Although President Barack Obama's Jan. 24 State of the Union address contained only a singular mention of solar energy, he reiterated his commitment to expanding clean energy project development in the U.S. and ending subsidies to fossil-fuel companies.
‘We've subsidized oil companies for a century,’ Obama said. ‘That's long enough. It's time to end the taxpayer giveaways to an industry that rarely has been more profitable, and double down on a clean energy industry that never has been more promising. Pass clean energy tax credits.’
In a follow-up proposal posted online by the White House, Obama specifically called for a temporary extension of the Advanced Energy Manufacturing Tax Credit as part of a broader manufacturing tax-reform proposal. This $5 billion investment would drive nearly $20 billion in domestic clean energy manufacturing, the White House said. The tax credit was previously oversubscribed more than three times over.
During his address, acknowledging that Congress' partisan divide may prevent broad action on climate change, the president nonetheless urged Congress to set a national clean energy standard. However, he made no mention of the 80% by 2035 clean energy standard that he introduced in last year's State of the Union.
Much of Obama's energy-independence discussion centered on increased exploration of domestic oil and natural-gas resources, as he advocated for the ‘all of the above’ energy approach that has been frequently espoused by more-conservative policymakers. He noted that the same public-private partnerships used in the natural-gas sector may also be applicable to renewable energy investment.
‘Some technologies don't pan out; some companies fail,’ Obama added, making what may be interpreted as a reference to failed PV module manufacturer Solyndra. The company and its U.S. Department of Energy loan guarantee have been a source of continuing political controversy for the Obama administration.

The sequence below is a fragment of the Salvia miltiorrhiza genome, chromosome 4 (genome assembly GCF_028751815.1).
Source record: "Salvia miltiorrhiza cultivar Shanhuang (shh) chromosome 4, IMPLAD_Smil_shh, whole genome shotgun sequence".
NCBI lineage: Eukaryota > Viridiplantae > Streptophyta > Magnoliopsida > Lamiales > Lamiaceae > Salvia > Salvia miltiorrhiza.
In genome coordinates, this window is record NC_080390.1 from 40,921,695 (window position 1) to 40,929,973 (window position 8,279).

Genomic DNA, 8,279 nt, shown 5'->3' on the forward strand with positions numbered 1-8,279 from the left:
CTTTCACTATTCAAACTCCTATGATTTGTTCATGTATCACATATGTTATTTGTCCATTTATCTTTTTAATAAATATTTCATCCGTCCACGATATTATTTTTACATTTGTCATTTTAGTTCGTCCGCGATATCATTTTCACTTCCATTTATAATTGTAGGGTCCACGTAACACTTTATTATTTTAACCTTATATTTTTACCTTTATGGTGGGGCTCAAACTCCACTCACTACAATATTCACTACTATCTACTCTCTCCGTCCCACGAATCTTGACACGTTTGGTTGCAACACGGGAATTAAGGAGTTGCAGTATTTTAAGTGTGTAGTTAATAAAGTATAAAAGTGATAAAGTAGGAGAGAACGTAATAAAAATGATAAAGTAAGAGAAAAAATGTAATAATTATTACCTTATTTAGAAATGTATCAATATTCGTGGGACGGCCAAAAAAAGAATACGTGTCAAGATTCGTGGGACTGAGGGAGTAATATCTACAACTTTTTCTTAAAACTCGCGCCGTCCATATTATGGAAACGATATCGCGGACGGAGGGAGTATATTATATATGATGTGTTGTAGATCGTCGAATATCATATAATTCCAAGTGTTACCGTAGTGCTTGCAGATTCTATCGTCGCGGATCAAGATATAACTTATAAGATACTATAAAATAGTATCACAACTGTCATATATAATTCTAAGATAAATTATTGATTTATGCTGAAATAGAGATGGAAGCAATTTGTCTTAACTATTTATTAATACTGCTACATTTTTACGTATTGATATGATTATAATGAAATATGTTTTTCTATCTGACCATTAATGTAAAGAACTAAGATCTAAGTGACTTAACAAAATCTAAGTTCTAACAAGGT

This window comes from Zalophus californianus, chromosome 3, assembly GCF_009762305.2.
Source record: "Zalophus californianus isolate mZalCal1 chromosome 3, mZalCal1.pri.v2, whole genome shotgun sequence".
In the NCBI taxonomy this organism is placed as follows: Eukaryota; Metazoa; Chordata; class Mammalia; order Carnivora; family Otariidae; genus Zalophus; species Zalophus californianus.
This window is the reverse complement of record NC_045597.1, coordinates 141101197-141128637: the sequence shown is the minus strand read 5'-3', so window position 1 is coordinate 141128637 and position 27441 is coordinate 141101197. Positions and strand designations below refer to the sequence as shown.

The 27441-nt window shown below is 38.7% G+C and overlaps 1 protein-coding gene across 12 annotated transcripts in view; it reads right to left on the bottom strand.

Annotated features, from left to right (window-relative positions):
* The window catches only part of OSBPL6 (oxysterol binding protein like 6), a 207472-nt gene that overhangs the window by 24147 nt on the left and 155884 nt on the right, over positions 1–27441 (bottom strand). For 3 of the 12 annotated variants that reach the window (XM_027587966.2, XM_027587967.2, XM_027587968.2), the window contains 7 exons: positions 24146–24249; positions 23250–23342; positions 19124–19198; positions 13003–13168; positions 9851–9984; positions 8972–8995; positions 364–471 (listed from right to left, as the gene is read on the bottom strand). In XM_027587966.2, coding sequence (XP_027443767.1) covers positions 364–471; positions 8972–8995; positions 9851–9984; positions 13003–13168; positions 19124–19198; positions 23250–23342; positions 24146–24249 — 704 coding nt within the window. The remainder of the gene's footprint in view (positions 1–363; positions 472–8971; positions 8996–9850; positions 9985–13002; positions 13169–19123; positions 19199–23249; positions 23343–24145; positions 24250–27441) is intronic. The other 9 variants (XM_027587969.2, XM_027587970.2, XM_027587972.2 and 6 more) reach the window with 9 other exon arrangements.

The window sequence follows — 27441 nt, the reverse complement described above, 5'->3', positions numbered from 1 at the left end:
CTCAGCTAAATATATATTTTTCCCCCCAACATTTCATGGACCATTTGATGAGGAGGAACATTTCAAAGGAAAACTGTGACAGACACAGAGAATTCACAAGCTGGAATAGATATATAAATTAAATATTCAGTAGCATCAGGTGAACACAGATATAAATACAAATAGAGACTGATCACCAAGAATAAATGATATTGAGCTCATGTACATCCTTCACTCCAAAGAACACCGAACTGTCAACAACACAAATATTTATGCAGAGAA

‘But I will not walk away from the promise of clean energy,’ he continued. ‘I will not cede the wind or solar or battery industry to China or Germany because we refuse to make the same commitment here.’
‘The president is right,’ said Rhone Resch, president and CEO of the Solar Energy Industries Association (SEIA), in a statement. ‘We need to create jobs, grow our economy and increase American competitiveness.’ He noted that the U.S. solar sector, totaling more than 5,600 companies, now employs more than 100,000 U.S. workers – twice the number in 2009.
Global competitiveness in clean energy – and beyond – also requires an increased emphasis on ensuring fair trade policies, Obama said. To that end, a newly created Trade Enforcement unit will investigate cases of unfair trading practices.
‘I will not stand by when our competitors don't play by the rules,’ he stated. ‘We've brought trade cases against China at nearly twice the rate as the last administration, and it's made a difference. It's not fair when foreign manufacturers have a leg up on ours only because they're heavily subsidized.’
Given these comments, the possibility of an administrative settlement in SolarWorld's ongoing anti-dumping complaint and countervailing-duty petition against China is unlikely, according to a research note from Jefferies & Co. Analysts called this development a ‘negative for Chinese solar companies.’
Finally, Obama called for ‘the development of clean energy on enough public land to power 3 million homes,’ as well as a partnership with the Department of Defense to purchase significant amounts of renewable energy capacity. The amount of solar energy that may be included in those initiatives has not yet been announced.